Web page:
Mullach Buidhe of Beinn Bharrain, a wonderful circular route on this less frequented horseshoe range, taking in the highest point , Mullach Buidhe which stands at 721 metres. This route offers much diversity with some scrambling which can be bypassed if required. First climbing through birch woods passing some waterfalls then continuing through moorland passing another spectacular waterfall before the gradient eases out somewhat. Two ridges then sweep up to Beinn Bharrain. We take the left (easterly ridge) which becomes rockier as the ascent continues towards a rocky tower. The crest of the ridge is narrow with granite boulders, but any scrambling can be avoided to the right with the route rejoined via grassy slopes. Either way, a broad grassy ridge is reached which leads up to the summit. On a clear day the views are outstanding all the way to Kintyre with the paps of Jura often visible beyond and also to the main Arran ranges. After descending to the Beallach the ridge curves round and up to the summit of Beinn Bhreac which is a lovely traverse. The descent passes some attractive small waterfalls before eventually bringing us down to the shoreside road and along to our start point.

Accommodation B&B/Hotel Blackwaterfoot, 14km, 6-7 hours, total 892 metres of ascent.

Day 5 - Imachar to Blackwaterfoot

The first section is along the pleasant coastal roadside and we then take a side trip to the impressive Machrie Moor stone circles. The coastal way then follows an excellent path to the coast and passes the Kings cave (renowned to have been a location where Robert the Bruce had his famous encounter with a spider). There are also several interesting carvings to be seen within the caves. From here the route continues along a coastal footpath around Drumadoon point and into Blackwaterfoot.

Accommodation B&B/Hotel Blackwaterfoot, 16km, 5-6 hours, 163 metres of ascent.

Day 6 - Blackwaterfoot to Lagg

This section follows the coast to 3 caves, the middle one being Preaching Cave (this smoke blackened cave was once used as a church). The route then continues over varied terrain to Sliddery. Wildflowers are often in abundance in late spring through to summer/early autumn. Although sections are on the quiet road, the views are simply stunning! The route then climbs inland and just avoids the only nudist beach on Arran before following the road downhill to the small village of Lagg.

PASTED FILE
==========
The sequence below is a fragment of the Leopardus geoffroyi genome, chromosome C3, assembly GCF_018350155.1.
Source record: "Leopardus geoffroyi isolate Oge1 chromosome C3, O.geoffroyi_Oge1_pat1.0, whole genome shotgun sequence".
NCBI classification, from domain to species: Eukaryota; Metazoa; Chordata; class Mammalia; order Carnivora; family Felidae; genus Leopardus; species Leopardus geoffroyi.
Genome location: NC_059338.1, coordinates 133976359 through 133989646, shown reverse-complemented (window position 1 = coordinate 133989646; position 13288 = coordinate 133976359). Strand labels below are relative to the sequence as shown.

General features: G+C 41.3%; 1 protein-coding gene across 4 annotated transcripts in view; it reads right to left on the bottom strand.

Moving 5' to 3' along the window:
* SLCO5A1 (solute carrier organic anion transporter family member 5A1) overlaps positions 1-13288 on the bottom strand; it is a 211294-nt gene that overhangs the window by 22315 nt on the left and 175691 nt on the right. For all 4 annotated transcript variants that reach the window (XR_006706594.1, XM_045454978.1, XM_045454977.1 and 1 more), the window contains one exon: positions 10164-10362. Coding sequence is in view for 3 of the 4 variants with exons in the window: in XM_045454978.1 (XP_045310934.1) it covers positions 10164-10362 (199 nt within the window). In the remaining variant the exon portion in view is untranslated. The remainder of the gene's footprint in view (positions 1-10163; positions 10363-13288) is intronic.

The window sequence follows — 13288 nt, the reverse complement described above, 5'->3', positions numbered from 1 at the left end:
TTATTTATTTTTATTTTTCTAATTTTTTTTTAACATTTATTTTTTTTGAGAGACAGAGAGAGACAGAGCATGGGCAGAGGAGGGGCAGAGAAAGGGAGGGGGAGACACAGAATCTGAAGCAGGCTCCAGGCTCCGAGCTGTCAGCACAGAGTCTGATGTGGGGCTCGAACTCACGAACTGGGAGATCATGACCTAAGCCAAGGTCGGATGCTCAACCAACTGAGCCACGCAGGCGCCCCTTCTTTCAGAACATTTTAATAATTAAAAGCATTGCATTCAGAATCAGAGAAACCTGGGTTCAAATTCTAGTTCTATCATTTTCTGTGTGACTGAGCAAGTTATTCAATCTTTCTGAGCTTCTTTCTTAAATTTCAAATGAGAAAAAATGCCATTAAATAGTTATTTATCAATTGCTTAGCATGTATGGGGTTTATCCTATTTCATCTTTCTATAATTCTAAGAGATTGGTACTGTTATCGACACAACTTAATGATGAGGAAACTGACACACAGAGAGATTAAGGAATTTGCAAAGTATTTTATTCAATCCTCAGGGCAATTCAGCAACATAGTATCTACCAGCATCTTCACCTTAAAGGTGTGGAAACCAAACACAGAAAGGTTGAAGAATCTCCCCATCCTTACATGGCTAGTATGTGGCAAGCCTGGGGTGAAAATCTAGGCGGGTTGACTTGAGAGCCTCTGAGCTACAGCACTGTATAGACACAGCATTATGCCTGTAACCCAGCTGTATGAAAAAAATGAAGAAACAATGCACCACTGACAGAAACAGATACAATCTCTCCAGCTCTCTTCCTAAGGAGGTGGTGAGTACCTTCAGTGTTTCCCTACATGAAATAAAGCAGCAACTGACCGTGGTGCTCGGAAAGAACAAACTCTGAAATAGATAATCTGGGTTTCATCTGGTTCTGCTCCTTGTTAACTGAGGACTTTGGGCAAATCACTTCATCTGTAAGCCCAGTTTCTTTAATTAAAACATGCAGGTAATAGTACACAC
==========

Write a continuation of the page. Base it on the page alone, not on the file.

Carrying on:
Accommodation B&B or cottages Whiting Bay. 12.5km, 4-5 hours, 206 metres of ascent.

Day 7 Lagg to Whiting Bay

This day offers exceptional coastal walking including exciting scrambling over boulders which should not be underestimated! The path then takes us to the lovely small village of Kildonan where seals and otters are often spotted on the dykes extending out to sea. There are two options from here which both offer interest, either continuing along the coast for those who are happy to do even more boulder scrambling, whilst the alternative is to head inland on forestry tracks to Giants grave and Glenashdale falls before arriving at the lovely coastal village of Whiting Bay.

Accommodation: B&B or Cottages in Whiting Bay or Brodick, 16km, 6-9 hours, 85 metres ascent

Day 8 Whiting Bay to Brodick

This newly rerouted section takes us through Whiting Bay village and round Kingscross point and past a viking grave and iron age hill fort and follows much of the shore with beach walking and newly laid boardwalks in the woods taking in many natural features, and then continues from Lamlash around the coast taking in amazing views of Holy isle and then continuing on a footpath before crossing fields and heading down into Brodick. 19.5km. Accommodation: Brodick B&B or cottages.

For our last evening on the island, Brodick offers a variety of services with great bars offering good food and live folk music.. a fine end to a memorable and challenging week!

Day 9 Ferry from Brodick to Arddrossan with onward train travel to Edinburgh/Glasgow included.